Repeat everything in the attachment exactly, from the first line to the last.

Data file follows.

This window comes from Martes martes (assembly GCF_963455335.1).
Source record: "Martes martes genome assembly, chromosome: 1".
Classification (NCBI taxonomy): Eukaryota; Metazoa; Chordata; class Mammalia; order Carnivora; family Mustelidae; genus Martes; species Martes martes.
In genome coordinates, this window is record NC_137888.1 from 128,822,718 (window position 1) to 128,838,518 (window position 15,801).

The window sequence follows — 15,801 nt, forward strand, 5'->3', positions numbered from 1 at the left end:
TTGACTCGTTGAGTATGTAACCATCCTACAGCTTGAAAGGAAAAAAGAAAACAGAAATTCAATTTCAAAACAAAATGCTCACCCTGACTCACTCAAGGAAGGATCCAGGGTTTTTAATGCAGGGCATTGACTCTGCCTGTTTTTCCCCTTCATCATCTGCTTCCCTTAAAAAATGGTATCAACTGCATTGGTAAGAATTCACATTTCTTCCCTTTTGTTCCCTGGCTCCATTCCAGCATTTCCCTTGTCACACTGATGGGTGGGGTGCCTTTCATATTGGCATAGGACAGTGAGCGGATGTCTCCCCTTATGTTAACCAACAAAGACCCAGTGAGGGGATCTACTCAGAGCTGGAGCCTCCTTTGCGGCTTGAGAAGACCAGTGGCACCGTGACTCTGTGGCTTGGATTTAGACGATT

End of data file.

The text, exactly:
This window comes from Martes martes (assembly GCF_963455335.1).
Source record: "Martes martes genome assembly, chromosome: 1".
Classification (NCBI taxonomy): Eukaryota; Metazoa; Chordata; class Mammalia; order Carnivora; family Mustelidae; genus Martes; species Martes martes.
In genome coordinates, this window is record NC_137888.1 from 128,822,718 (window position 1) to 128,838,518 (window position 15,801).

The window sequence follows — 15,801 nt, forward strand, 5'->3', positions numbered from 1 at the left end:
TTGACTCGTTGAGTATGTAACCATCCTACAGCTTGAAAGGAAAAAAGAAAACAGAAATTCAATTTCAAAACAAAATGCTCACCCTGACTCACTCAAGGAAGGATCCAGGGTTTTTAATGCAGGGCATTGACTCTGCCTGTTTTTCCCCTTCATCATCTGCTTCCCTTAAAAAATGGTATCAACTGCATTGGTAAGAATTCACATTTCTTCCCTTTTGTTCCCTGGCTCCATTCCAGCATTTCCCTTGTCACACTGATGGGTGGGGTGCCTTTCATATTGGCATAGGACAGTGAGCGGATGTCTCCCCTTATGTTAACCAACAAAGACCCAGTGAGGGGATCTACTCAGAGCTGGAGCCTCCTTTGCGGCTTGAGAAGACCAGTGGCACCGTGACTCTGTGGCTTGGATTTAGACGATT